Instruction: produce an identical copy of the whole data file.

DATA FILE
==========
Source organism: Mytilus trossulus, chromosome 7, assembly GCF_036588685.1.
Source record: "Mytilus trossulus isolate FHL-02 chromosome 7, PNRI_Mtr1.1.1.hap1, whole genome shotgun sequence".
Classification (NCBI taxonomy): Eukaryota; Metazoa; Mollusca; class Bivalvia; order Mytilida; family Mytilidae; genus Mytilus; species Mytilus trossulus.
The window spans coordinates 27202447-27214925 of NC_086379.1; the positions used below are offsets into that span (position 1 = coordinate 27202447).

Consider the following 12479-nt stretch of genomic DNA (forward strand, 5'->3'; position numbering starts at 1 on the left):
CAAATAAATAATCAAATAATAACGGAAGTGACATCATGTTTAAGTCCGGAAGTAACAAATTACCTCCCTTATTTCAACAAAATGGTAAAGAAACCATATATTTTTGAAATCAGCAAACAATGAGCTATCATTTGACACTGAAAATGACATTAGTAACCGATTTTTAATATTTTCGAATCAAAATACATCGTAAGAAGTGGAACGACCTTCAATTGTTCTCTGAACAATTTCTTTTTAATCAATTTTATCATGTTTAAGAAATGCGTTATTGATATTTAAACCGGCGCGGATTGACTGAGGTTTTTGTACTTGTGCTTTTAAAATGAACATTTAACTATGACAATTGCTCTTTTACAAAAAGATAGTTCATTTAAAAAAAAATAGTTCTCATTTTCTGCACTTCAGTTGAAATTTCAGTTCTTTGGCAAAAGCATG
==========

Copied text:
Source organism: Mytilus trossulus, chromosome 7, assembly GCF_036588685.1.
Source record: "Mytilus trossulus isolate FHL-02 chromosome 7, PNRI_Mtr1.1.1.hap1, whole genome shotgun sequence".
Classification (NCBI taxonomy): Eukaryota; Metazoa; Mollusca; class Bivalvia; order Mytilida; family Mytilidae; genus Mytilus; species Mytilus trossulus.
The window spans coordinates 27202447-27214925 of NC_086379.1; the positions used below are offsets into that span (position 1 = coordinate 27202447).

Consider the following 12479-nt stretch of genomic DNA (forward strand, 5'->3'; position numbering starts at 1 on the left):
CAAATAAATAATCAAATAATAACGGAAGTGACATCATGTTTAAGTCCGGAAGTAACAAATTACCTCCCTTATTTCAACAAAATGGTAAAGAAACCATATATTTTTGAAATCAGCAAACAATGAGCTATCATTTGACACTGAAAATGACATTAGTAACCGATTTTTAATATTTTCGAATCAAAATACATCGTAAGAAGTGGAACGACCTTCAATTGTTCTCTGAACAATTTCTTTTTAATCAATTTTATCATGTTTAAGAAATGCGTTATTGATATTTAAACCGGCGCGGATTGACTGAGGTTTTTGTACTTGTGCTTTTAAAATGAACATTTAACTATGACAATTGCTCTTTTACAAAAAGATAGTTCATTTAAAAAAAAATAGTTCTCATTTTCTGCACTTCAGTTGAAATTTCAGTTCTTTGGCAAAAGCATG